A California state senator arranged an improper deal with state corrections officials to stop an influx of parolees into his district 10 months before voters approved “Jessica’s Law,” the 2006 ballot measure he wrote to restrict where paroled sex offenders could live, the Sacramento Bee reports. In what state Sen. George Runner characterized as a “side agreement,” the state prison and parole agency said it would limit assignments of released offenders into the Antelope Valley to those who had “historical ties” to the area.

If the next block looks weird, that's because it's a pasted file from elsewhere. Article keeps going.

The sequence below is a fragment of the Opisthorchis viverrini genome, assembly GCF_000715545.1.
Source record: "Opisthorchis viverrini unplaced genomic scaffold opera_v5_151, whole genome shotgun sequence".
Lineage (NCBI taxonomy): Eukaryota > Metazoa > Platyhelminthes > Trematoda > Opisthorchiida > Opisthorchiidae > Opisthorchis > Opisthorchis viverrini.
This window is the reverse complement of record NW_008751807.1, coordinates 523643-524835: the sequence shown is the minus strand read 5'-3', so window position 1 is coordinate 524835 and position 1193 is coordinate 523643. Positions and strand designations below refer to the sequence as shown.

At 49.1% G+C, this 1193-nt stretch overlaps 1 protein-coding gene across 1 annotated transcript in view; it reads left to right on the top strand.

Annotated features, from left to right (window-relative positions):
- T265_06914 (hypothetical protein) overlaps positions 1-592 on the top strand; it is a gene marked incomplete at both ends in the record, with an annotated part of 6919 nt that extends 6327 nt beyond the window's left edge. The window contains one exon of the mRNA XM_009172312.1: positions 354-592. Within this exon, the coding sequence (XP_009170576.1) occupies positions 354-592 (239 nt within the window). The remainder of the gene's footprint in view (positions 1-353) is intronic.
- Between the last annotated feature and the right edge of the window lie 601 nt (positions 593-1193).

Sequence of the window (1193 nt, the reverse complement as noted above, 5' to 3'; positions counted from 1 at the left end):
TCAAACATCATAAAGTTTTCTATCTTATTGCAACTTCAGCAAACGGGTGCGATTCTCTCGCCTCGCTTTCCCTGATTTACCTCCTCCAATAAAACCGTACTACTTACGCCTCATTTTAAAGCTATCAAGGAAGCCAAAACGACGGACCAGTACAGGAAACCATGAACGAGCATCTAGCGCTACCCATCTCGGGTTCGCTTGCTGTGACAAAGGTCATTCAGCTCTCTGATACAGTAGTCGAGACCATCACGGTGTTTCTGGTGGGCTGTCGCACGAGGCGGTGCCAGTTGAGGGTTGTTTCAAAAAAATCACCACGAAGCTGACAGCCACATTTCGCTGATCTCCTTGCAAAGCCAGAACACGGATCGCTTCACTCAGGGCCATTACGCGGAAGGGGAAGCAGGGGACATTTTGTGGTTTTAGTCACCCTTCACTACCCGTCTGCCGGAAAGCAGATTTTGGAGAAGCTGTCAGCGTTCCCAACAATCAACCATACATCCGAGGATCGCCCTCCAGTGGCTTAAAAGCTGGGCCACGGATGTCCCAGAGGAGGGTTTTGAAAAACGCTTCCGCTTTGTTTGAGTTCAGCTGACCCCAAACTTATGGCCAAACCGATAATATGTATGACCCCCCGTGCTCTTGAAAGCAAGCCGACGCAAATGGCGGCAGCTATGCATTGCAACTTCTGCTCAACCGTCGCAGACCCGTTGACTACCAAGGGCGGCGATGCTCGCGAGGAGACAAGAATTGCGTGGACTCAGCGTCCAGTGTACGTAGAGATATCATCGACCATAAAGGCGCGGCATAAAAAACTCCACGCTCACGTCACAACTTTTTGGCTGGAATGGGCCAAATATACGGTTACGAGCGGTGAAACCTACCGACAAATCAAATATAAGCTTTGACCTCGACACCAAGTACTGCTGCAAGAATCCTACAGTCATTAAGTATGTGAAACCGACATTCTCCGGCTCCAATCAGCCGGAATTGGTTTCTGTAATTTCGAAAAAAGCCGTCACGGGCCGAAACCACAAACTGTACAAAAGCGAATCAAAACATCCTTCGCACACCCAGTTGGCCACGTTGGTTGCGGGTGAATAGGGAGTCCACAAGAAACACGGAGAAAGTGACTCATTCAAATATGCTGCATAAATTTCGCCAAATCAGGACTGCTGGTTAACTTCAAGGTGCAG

The agreement created an added layer of anti-parolee protection for the fast-growing desert valley communities on the northern fringe of Los Angeles County. State law mandates only that parolees be returned to the county of their last legal residence. The state, saying the deal violated the law, terminated the agreement this spring. “Jessica’s Law,” which bars sex offenders from living within 2,000 feet of schools or parks, has turned the vast majority of the state’s big-city areas into no-go zones for the targeted population. One result has been a huge increase in the number of sex offender parolees who say they are homeless, prompting a state oversight agency to call for a “rethinking” of the measure’s housing restrictions.